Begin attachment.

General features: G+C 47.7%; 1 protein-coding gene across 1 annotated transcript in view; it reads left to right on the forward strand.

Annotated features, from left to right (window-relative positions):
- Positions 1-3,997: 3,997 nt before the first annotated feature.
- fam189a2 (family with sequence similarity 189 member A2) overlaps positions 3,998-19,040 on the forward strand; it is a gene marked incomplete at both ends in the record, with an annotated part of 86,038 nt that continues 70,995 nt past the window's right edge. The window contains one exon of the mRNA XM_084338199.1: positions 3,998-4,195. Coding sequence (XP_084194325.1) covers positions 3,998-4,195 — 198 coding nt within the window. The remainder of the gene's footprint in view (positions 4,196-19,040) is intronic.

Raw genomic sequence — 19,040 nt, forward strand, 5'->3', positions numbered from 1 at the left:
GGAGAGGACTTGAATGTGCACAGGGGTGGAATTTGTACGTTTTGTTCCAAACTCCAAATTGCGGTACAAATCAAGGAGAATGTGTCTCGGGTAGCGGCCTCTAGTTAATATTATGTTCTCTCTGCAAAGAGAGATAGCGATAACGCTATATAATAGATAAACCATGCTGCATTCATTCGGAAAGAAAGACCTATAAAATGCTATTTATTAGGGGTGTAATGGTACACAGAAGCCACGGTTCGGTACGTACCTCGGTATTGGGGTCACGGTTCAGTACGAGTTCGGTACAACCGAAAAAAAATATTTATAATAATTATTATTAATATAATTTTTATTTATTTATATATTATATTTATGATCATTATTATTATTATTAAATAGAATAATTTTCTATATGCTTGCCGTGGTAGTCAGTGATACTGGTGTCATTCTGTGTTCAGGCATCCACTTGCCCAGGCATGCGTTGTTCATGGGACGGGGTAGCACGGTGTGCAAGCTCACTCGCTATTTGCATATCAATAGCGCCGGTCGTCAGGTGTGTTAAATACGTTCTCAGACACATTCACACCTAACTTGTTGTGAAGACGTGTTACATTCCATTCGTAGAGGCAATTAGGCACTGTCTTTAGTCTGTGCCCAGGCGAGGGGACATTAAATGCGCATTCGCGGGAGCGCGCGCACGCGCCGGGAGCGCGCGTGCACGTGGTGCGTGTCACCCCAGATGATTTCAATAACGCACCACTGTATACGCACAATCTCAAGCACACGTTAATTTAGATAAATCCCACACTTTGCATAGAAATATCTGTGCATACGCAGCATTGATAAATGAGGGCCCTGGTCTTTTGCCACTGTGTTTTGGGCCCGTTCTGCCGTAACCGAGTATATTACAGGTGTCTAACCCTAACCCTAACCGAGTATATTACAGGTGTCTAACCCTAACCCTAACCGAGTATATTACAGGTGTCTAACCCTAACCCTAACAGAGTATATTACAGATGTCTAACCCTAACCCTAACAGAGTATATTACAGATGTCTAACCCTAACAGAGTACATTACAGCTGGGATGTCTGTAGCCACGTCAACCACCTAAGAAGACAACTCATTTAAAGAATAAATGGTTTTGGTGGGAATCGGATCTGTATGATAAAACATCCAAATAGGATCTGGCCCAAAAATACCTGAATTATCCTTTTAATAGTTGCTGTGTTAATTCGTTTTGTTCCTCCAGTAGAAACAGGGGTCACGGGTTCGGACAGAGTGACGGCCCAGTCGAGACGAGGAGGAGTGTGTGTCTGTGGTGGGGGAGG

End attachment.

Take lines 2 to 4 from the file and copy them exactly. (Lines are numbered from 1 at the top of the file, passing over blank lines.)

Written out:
Annotated features, from left to right (window-relative positions):
- Positions 1-3,997: 3,997 nt before the first annotated feature.
- fam189a2 (family with sequence similarity 189 member A2) overlaps positions 3,998-19,040 on the forward strand; it is a gene marked incomplete at both ends in the record, with an annotated part of 86,038 nt that continues 70,995 nt past the window's right edge. The window contains one exon of the mRNA XM_084338199.1: positions 3,998-4,195. Coding sequence (XP_084194325.1) covers positions 3,998-4,195 — 198 coding nt within the window. The remainder of the gene's footprint in view (positions 4,196-19,040) is intronic.